News Release

Blockchain as 'TechQuity': How tech solutions have the power to help the homeless

Peer-Reviewed Publication

University of Texas at Austin

How Blockchain Works

image: An illustration of how blockchain technology works. view more 

Credit: Dell Medical School at the University of Texas at Austin

AUSTIN, Texas -- For people experiencing homelessness, missing proof of identity can be a major barrier to receiving critical services, from housing to food assistance to health care. Physical documents such as driver's licenses are highly susceptible to loss, theft or damage. However, researchers from Dell Medical School at The University of Texas at Austin say new technology solutions such as blockchain can be used to keep important health care information secure and portable.

"Health care institutions and social services are so fragmented and siloed they're unable to accurately collect, share or verify basic identity information about a person experiencing homelessness," said Tim Mercer, M.D., MPH, director of the Global Health Program in the Department of Population Health at Dell Med and co-author of a new commentary published in the Journal of Health Care for the Poor and Underserved. "This puts the burden on the most underserved people in our communities to navigate complex bureaucracies, just to prove their identities."

How Blockchain Works

Mercer and co-author Anjum Khurshid, M.D., Ph.D., say blockchain holds great potential as "techQuity"-- technology that provides innovative solutions to advance health equity. Blockchain is a decentralized, digital ledger system that uses encryption to share information or transactions across a network of computers. Once verified, each "block" of new information is linked to the existing block, creating a chain of secure data that a person can access anytime, anywhere.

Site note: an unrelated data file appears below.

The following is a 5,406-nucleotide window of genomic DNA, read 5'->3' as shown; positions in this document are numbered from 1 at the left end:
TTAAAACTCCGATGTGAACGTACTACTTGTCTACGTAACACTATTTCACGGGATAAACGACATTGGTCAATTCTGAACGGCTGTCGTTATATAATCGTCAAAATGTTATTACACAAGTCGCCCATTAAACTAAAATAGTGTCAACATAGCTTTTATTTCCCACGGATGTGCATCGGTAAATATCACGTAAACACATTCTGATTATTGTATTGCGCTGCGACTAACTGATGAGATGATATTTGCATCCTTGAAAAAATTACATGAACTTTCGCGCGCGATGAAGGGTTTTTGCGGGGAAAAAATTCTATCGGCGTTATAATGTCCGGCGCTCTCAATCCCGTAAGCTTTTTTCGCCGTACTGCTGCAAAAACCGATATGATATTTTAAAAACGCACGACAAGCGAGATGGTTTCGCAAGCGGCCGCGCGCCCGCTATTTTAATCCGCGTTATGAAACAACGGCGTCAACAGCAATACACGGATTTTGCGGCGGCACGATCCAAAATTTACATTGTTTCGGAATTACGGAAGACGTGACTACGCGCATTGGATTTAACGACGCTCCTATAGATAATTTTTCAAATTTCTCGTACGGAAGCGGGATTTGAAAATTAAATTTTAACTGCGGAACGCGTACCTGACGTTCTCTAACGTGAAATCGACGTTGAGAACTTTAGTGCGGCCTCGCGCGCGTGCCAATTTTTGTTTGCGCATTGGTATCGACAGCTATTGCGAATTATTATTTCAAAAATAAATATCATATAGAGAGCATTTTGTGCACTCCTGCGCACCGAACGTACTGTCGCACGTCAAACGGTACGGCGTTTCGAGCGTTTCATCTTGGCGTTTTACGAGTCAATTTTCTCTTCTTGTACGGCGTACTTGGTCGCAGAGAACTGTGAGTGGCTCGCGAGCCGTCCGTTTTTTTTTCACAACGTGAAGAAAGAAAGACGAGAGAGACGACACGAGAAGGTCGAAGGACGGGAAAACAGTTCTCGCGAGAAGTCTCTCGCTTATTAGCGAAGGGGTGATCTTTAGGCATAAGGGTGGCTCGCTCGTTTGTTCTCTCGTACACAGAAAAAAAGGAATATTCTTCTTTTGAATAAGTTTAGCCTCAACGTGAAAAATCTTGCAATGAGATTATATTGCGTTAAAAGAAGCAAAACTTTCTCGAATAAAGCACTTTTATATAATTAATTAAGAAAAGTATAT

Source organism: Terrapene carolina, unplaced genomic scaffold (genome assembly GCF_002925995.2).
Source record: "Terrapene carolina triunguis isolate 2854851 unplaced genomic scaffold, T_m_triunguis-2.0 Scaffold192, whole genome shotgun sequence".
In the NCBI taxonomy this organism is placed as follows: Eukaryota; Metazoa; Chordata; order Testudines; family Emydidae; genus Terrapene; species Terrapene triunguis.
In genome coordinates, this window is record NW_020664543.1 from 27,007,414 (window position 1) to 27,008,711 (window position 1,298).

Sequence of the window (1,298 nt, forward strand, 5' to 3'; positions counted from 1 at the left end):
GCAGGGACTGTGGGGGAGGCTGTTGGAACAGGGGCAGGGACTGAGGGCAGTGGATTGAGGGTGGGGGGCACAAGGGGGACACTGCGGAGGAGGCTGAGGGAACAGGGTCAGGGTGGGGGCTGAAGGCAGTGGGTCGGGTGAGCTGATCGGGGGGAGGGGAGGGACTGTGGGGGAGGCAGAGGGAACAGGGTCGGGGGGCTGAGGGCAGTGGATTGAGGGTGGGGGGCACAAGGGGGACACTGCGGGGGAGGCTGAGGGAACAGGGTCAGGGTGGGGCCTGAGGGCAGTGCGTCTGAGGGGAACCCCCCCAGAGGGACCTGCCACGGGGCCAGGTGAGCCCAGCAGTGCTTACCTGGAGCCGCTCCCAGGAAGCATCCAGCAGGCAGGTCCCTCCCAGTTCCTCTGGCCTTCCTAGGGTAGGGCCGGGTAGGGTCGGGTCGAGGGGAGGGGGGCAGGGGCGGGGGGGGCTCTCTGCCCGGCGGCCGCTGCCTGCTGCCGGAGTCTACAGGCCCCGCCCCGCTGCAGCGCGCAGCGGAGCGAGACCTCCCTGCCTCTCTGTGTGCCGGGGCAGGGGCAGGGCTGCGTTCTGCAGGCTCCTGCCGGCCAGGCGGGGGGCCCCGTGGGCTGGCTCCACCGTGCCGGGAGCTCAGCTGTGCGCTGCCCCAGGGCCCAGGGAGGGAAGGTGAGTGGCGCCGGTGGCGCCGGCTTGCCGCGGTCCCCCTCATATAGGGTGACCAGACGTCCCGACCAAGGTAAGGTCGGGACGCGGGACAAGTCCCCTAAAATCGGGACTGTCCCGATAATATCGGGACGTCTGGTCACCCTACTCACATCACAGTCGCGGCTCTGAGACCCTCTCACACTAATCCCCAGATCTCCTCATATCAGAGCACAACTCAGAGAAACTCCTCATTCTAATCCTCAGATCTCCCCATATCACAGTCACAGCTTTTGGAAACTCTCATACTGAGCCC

"The architecture of blockchain technology makes it a unique solution for managing identities of vulnerable people, allowing them to secure their information and control when and where that data gets shared," said Khurshid, director of data integration in Dell Med's Department of Population Health. "For instance, if you need to prove you're over 18 years old, that information can be validated through blockchain without having to share your driver's license."

Putting the Technology to the Test

In 2018, the City of Austin worked with a team at Dell Med to test the feasibility of blockchain technology to establish an identity system for people experiencing homelessness. The results of the study showed that blockchain allowed them to upload and share documents with service providers, while holding their personal information as an asset in their blockchain account.

In the commentary, Mercer and Khurshid propose a research agenda to address unresolved issues, including:

  • Defining the scope of the problem,

  • Mapping infrastructure requirements,

  • Understanding legal and ethical considerations, and

  • Testing the overall effectiveness of blockchain to not only solve identity management problems, but also to improve health equity for people experiencing homelessness.

"While blockchain is seeing increased applications across the health care and social sectors, this is still largely uncharted territory," said Mercer. "We have an incredible opportunity to partner with the private technology sector to solve this pernicious problem that plagues one of society's most vulnerable populations."


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